Princeton’s Council members indicated earlier this month that they will create a new historic district in the Witherspoon-Jackson neighborhood. The measure drew significant support, particularly from members of the African-American community, who have historically made up the largest share of residents. However Council’s enthusiasm for preservation risks going too far, as the boundaries for the proposed historic district are set to include parts of Witherspoon Street – a major local thoroughfare – which contain few historic structures, and which would benefit more from orderly redevelopment.
Consultants retained by the town proposed a historic district beyond the area they were asked to study. Whereas the study area was west of Witherspoon Street and south of Leigh Avenue, the consultants extended the proposed district to include all of Birch Avenue and a swathe of buildings on the east side of Witherspoon (compare the black vs blue lines at this map at PlanetPrinceton.com). Although Witherspoon Street includes important historic sites at the southern end close to town, there are no key contributing properties, and a relatively high share of non-contributory properties north of MacLean Street. Put another way, there are few really important properties in this area, and a good number of properties that are either mundane or just an eyesore.
Having a larger historic district is likely to slow or prevent redevelopment of these properties along the central Witherspoon corridor. In addition to the structures, which are of very variable quality, the streetscape also needs improvement. The sidewalks and verges are in poor shape, and there are many ugly utility poles. Council seemed poised to move toward enabling orderly redevelopment last year, when they considered a proposal to harmonize zoning along the Witherspoon corridor. But the process seems to have broken down into inaction. Inertia is not the only problem – local residents will soon have to contend with a large new ambulance station at Witherspoon & Valley, and potential expansion of the firehouse at 363 Witherspoon St. Staying the same is not an option for the Witherspoon corridor, and for local residents and street users, things could get worse.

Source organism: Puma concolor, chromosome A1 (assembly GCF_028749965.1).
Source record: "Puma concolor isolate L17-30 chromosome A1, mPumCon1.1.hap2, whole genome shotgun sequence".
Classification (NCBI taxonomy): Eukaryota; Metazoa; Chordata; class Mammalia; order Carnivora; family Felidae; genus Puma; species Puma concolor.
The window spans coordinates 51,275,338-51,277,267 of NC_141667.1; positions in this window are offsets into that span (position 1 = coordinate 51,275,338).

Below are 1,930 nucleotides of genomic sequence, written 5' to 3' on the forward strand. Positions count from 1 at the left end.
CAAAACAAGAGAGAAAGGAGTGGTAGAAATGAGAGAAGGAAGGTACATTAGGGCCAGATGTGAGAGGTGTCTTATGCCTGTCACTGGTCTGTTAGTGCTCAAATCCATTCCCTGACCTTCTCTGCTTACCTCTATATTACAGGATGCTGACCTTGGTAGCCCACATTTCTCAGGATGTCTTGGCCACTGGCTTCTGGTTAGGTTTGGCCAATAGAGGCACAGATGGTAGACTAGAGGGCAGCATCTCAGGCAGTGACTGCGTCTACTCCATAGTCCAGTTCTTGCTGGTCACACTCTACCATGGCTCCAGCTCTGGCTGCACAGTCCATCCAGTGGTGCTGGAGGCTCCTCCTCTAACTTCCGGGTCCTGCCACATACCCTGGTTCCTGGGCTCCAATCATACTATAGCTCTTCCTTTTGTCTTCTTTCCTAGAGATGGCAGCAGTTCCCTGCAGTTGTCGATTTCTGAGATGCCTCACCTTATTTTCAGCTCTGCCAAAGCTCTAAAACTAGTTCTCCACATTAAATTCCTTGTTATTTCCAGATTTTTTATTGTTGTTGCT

Instead of freezing central Witherspoon Street in its current condition, Council could revise the boundaries of the historic district to focus on the residential areas of the neighborhood, and the important properties closer to town. The historic district would still be huge, with the largest number of properties of any historic district in town. But greater flexibility along Witherspoon north of MacLean would allow orderly redevelopment to beautify this key approach route to downtown. Redevelopment could and should include much-needed new affordable housing, amenities to serve the neighborhood, and improvements to the street layout to make it safer and more convenient for people on foot, on bicycles, or users of the 606 bus. Council can improve this section of Witherspoon for everybody, and it can go hand-in-hand with creation of the new historic district.